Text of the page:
Sometimes ugly, sometimes frightening, and of imposing size, the Giant Moray Eel is the master of the coral reefs of the Red Sea. With incredibly flexible, adaptable bodies, they easily slide through the narrowest passages among the corals. Even if they are not in a bad mood, their menacing appearance and their strong jaws command respect from divers. Mutual respect and admiration is the desirable relationship required between a diver and a Giant Moray Eel.
Do you like snakes? Well if you met a Giant Moray Eel, which can grow to 3 meters in length and weigh roughly 30kg, in the warm waters around Egypt, you would think at first that you are looking at a large snake. Their dorsal, caudal and anal fins are joined, meaning they look more like snakes than fish. Moray’s are shy by nature and are to be found hiding among corals and rocks. They are easily identified by their leopard skin pattern and black colouring around their gill openings. Don’t be fooled by their sluggish appearance though! Morays can move very fast and are extremely flexible.
Their little eyes make them almost cute looking but are not very useful to them as they depend on their excellent sense of smell to locate their food. They are not fussy eaters and will be happy with a breakfast consisting of crustaceans, lunch with molluscs and cephalopods and some fish for dinner.
Morays are night hunters, but won't say no to a quick snack if it passes by during the day. They make a perfect team with Roving Coral Groupers when they squeeze into crevices and scare their prey which often swims into the mouth of a patiently waiting grouper. The eels actively recruit the groupers by shaking their heads from
side to side encouraging them to join them in the hunt.
Even though they are not the friendliest looking fish, they do not attack unprovoked and avoid confrontation by hiding out of the way; but when provoked or tempted with food, they can do some considerable damage. Many over eager and foolish divers who have tried to hand feed Giant Moray Eels have lost their fingers to their menacing bite. The Giant Moray’s bite is very special; it inspired the creator of ‘Alien’ to develop his character with two sets of jaws. When Morays strike, once latched on, they are unable to let go as they are the only fish with two sets of jaws. The first grabs the prey and holds it, while the second set of jaws positioned
in their throat pulls the victim into their digestive system. There is no escape once captured…does that sound horrible enough to deter you from feeding eels???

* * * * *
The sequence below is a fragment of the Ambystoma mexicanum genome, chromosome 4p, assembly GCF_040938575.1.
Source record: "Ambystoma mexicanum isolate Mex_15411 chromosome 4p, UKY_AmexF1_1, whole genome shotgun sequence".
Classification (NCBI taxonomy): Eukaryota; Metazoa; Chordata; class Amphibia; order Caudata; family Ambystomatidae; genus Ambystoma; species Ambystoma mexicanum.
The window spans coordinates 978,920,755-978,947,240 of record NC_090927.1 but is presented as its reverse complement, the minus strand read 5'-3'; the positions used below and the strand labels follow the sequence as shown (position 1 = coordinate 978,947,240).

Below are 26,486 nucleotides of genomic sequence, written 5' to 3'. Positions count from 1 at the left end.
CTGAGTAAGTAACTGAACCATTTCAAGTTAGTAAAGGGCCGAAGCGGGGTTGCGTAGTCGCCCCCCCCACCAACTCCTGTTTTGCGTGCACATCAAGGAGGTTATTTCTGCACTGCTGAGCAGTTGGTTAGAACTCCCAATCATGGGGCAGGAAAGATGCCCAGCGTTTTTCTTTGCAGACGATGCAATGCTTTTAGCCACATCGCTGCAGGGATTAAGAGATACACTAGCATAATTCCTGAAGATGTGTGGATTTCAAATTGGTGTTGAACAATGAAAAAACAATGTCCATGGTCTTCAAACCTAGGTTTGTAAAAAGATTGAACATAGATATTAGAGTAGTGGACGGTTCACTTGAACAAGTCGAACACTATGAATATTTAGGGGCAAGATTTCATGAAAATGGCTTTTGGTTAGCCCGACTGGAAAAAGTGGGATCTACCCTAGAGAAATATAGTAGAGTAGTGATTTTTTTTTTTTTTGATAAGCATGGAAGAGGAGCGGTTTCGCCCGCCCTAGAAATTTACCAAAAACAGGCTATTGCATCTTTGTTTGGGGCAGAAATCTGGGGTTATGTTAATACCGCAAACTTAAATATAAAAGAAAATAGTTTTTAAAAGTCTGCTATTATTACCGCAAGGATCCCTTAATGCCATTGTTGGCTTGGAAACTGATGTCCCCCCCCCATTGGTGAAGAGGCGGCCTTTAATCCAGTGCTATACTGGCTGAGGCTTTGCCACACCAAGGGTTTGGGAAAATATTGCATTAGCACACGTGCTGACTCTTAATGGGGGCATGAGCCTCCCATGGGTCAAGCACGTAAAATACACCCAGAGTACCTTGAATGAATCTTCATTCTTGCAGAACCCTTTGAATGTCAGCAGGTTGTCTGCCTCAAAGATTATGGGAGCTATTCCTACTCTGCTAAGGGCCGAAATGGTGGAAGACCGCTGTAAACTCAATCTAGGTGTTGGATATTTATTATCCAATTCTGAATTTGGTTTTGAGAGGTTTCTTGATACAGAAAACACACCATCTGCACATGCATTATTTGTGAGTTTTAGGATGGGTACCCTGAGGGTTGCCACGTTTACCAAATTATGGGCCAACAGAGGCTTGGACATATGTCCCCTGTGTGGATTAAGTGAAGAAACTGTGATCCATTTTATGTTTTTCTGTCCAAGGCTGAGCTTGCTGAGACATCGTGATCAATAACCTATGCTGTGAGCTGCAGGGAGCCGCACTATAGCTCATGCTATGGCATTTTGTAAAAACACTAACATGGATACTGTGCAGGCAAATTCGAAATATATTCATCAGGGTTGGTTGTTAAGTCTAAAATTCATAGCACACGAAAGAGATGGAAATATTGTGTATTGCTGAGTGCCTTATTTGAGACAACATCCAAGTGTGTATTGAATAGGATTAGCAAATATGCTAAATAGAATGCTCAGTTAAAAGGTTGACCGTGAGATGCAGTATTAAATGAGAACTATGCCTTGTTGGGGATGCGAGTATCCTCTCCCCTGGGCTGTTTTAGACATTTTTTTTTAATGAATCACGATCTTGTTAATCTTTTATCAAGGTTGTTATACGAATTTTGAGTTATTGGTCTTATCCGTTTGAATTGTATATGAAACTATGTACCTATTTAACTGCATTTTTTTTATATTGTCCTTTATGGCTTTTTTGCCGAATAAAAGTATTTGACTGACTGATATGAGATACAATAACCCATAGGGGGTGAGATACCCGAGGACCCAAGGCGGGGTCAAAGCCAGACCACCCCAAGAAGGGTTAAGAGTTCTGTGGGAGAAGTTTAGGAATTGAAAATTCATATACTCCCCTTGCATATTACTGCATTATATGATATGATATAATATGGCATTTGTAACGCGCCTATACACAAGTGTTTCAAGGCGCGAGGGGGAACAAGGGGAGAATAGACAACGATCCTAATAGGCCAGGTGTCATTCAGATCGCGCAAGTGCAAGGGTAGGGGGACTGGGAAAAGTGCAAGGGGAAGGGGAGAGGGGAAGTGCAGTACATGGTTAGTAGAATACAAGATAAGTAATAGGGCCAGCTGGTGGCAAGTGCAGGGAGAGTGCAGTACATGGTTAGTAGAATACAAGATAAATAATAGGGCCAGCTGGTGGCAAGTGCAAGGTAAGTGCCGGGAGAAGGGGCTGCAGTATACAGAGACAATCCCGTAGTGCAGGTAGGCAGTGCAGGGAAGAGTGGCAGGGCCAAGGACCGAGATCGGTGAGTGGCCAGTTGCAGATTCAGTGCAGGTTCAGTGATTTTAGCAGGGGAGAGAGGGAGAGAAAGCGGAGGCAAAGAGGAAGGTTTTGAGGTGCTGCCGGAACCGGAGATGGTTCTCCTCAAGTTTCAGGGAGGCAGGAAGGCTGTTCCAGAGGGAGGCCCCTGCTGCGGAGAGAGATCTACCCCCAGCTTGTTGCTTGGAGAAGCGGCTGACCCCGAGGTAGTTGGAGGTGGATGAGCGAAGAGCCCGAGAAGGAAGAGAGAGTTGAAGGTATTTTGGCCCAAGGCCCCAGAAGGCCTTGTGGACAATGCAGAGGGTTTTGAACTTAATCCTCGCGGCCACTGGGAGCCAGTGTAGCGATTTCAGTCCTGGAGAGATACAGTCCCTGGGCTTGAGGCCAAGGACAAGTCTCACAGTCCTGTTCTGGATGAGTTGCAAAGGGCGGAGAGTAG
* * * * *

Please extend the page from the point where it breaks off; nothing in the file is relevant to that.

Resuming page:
Another interesting fact about the Giant Moray is that they literally die for sex… well, not exactly sex, but to reproduce. They sometimes need to travel over 4000 miles to find the perfect mate or place to breed. They have both female and male organs, so there is no problem if the ideal mate is of the opposite sex. Well… It’s both anyway! Win/win situation you would think, but this is not the case. They make the ultimate sacrifice to produce offspring. After waiting until the temperature of the water rises to the ideal temperature for their offspring, they release their eggs and sperm in an embrace and…die…
The baby eels, called elvers, once hatched, float in the ocean for around eight months, and it takes them three years before they find the perfect home where they will eventually settle and have a life expectancy of between 6 to 36 years.
Not many people eat Giant Moray Eels which are thought to contain high levels of Ciguatoxin which is dangerous to humans. Unless they are caught by a fisherman by accident they can live happily in the warm waters of Egypt until nature calls.
In summary, the Giant Moray Eels of Egypt are sometimes ugly, sometimes frightening and of imposing size, and they are masters of the coral reefs of the Red Sea. With incredibly flexible and adaptable bodies, they easily slide through the narrowest passages among the corals. Even if they are not in a bad mood, their menacing appearance and their strong jaws command respect from divers. Mutual respect and admiration is the desirable relationship required between a diver and a Giant Moray Eel.
Authors: Janez Kranjc, MARES ambassador in cooperation with Bogna Griffin, Marine Biology Student GMIT (Galway Mayo Institute of Technology), Ireland.